Creating learning communities: three social software tools

Amanda Tinker, Gillian Byrne, Christine Cattermole, Christine Cattermole

Research output: Contribution to journalArticle

Abstract

Use of the web today, particularly amongst young people, is now more social and participative. Collectively known as Web 2.0, freely available tools have emerged that facilitate communication, user-generated content and social connectivity. Facebook and MySpace have become the most popular forms of this kind of online activity and networks are formed around all kind of interest and issues whether they are political, educational, professional or hobbies. In a recent survey of 500 students, 80% claimed that they regularly use social networking tools to communicate with peers (JISC, 2008). This pervasive use of Web 2.0 technology for everyday interaction has yet to see its potential fully recognised and integrated into Higher Education pedagogy. Despite 73% of students using such tools to 'discuss coursework' and 75% of these students recognising their value for enhancing learning, only 25% were encouraged to use such social software by academic staff (JISC, 2008). This raises the question as to whether Web 2.0 technology can promote social learning within educational contexts and how this might be realised in practice. In a bid to harness this creativity, energy and sociability, the Academic Skills Tutors (ASTs) at the University of Huddersfield have been exploring Web 2.0 technologies to investigate how such tools might enhance teaching and learning. This paper introduces practical examples of social software tools; how these are currently used to foster learning communities and promote academic development. Three distinct social software tools are discussed (del.icio.us, PBwiki - now PBworks - and Ning), illustrating current use of these with students and their initial evaluation.
LanguageEnglish
Number of pages18
JournalJournal of Learning Development in Higher Education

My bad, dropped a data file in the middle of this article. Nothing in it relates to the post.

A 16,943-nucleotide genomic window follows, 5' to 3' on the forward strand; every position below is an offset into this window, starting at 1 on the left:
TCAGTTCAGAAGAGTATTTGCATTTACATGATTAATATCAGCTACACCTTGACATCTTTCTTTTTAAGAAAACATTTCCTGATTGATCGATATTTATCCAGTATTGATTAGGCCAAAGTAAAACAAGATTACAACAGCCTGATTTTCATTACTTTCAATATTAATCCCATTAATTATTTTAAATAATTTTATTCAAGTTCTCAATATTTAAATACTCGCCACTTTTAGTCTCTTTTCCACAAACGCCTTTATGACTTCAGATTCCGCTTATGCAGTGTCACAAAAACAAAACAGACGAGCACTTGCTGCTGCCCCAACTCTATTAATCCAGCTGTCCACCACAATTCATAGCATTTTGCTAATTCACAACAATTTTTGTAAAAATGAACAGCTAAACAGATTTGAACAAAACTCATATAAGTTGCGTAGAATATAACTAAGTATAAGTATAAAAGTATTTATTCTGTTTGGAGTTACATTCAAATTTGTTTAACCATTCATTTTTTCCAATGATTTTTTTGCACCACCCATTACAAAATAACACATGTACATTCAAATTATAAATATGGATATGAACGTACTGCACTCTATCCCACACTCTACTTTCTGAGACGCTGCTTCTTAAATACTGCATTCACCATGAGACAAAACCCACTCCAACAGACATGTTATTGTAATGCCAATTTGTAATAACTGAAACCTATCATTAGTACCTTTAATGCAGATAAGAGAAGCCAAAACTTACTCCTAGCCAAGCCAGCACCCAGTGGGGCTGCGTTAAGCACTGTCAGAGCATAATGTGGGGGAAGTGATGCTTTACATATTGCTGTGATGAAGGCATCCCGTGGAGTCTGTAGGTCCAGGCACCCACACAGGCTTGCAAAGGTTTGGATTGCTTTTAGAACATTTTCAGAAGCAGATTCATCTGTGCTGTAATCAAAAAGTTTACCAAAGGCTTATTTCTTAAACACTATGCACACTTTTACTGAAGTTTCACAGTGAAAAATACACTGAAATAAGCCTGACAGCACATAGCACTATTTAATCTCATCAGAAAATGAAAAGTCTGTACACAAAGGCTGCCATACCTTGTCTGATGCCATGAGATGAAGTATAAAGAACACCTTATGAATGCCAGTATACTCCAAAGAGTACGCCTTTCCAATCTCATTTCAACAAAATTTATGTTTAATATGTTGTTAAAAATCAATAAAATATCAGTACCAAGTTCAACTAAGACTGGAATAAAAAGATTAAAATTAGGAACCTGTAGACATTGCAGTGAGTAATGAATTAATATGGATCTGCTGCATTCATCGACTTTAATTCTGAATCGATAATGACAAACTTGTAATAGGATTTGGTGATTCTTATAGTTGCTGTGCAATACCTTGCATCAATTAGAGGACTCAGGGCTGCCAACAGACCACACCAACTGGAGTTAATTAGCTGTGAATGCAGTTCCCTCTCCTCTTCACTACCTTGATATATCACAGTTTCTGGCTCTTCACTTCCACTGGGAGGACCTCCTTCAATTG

Volume2
Publication statusPublished - Feb 2010

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social media
learning
community
student
recreational activity
sociability
facebook
social learning
tutor
networking
creativity
staff
energy
communication
Teaching
interaction
evaluation
Values
education

Cite this

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title = "Creating learning communities: three social software tools",
abstract = "Use of the web today, particularly amongst young people, is now more social and participative. Collectively known as Web 2.0, freely available tools have emerged that facilitate communication, user-generated content and social connectivity. Facebook and MySpace have become the most popular forms of this kind of online activity and networks are formed around all kind of interest and issues whether they are political, educational, professional or hobbies. In a recent survey of 500 students, 80{\%} claimed that they regularly use social networking tools to communicate with peers (JISC, 2008). This pervasive use of Web 2.0 technology for everyday interaction has yet to see its potential fully recognised and integrated into Higher Education pedagogy. Despite 73{\%} of students using such tools to 'discuss coursework' and 75{\%} of these students recognising their value for enhancing learning, only 25{\%} were encouraged to use such social software by academic staff (JISC, 2008). This raises the question as to whether Web 2.0 technology can promote social learning within educational contexts and how this might be realised in practice. In a bid to harness this creativity, energy and sociability, the Academic Skills Tutors (ASTs) at the University of Huddersfield have been exploring Web 2.0 technologies to investigate how such tools might enhance teaching and learning. This paper introduces practical examples of social software tools; how these are currently used to foster learning communities and promote academic development. Three distinct social software tools are discussed (del.icio.us, PBwiki - now PBworks - and Ning), illustrating current use of these with students and their initial evaluation.",
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Creating learning communities : three social software tools. / Tinker, Amanda; Byrne, Gillian; Cattermole, Christine; Cattermole, Christine.

In: Journal of Learning Development in Higher Education, Vol. 2, 02.2010.

Research output: Contribution to journalArticle

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